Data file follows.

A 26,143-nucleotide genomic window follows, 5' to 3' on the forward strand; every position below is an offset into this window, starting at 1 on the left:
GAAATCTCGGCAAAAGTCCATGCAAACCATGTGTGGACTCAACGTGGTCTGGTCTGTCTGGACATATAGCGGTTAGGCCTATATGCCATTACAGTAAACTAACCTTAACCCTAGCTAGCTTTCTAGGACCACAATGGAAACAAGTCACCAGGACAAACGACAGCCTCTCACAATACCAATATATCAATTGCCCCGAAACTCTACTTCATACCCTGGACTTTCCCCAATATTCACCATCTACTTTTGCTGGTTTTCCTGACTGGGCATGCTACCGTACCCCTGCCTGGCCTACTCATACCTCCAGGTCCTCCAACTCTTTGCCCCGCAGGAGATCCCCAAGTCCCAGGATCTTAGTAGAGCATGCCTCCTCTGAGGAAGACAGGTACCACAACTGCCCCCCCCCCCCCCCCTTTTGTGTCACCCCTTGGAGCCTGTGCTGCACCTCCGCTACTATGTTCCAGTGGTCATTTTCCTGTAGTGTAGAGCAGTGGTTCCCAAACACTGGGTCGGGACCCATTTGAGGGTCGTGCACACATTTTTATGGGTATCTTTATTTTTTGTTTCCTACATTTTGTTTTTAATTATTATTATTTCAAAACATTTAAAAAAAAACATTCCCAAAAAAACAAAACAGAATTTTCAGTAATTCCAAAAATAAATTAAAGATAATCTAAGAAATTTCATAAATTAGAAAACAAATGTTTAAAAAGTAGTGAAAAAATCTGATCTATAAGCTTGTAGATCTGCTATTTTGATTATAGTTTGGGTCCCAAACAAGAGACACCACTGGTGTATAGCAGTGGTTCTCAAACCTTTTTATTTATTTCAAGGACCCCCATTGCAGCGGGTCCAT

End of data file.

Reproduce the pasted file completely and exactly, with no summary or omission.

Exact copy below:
A 26,143-nucleotide genomic window follows, 5' to 3' on the forward strand; every position below is an offset into this window, starting at 1 on the left:
GAAATCTCGGCAAAAGTCCATGCAAACCATGTGTGGACTCAACGTGGTCTGGTCTGTCTGGACATATAGCGGTTAGGCCTATATGCCATTACAGTAAACTAACCTTAACCCTAGCTAGCTTTCTAGGACCACAATGGAAACAAGTCACCAGGACAAACGACAGCCTCTCACAATACCAATATATCAATTGCCCCGAAACTCTACTTCATACCCTGGACTTTCCCCAATATTCACCATCTACTTTTGCTGGTTTTCCTGACTGGGCATGCTACCGTACCCCTGCCTGGCCTACTCATACCTCCAGGTCCTCCAACTCTTTGCCCCGCAGGAGATCCCCAAGTCCCAGGATCTTAGTAGAGCATGCCTCCTCTGAGGAAGACAGGTACCACAACTGCCCCCCCCCCCCCCCCTTTTGTGTCACCCCTTGGAGCCTGTGCTGCACCTCCGCTACTATGTTCCAGTGGTCATTTTCCTGTAGTGTAGAGCAGTGGTTCCCAAACACTGGGTCGGGACCCATTTGAGGGTCGTGCACACATTTTTATGGGTATCTTTATTTTTTGTTTCCTACATTTTGTTTTTAATTATTATTATTTCAAAACATTTAAAAAAAAACATTCCCAAAAAAACAAAACAGAATTTTCAGTAATTCCAAAAATAAATTAAAGATAATCTAAGAAATTTCATAAATTAGAAAACAAATGTTTAAAAAGTAGTGAAAAAATCTGATCTATAAGCTTGTAGATCTGCTATTTTGATTATAGTTTGGGTCCCAAACAAGAGACACCACTGGTGTATAGCAGTGGTTCTCAAACCTTTTTATTTATTTCAAGGACCCCCATTGCAGCGGGTCCAT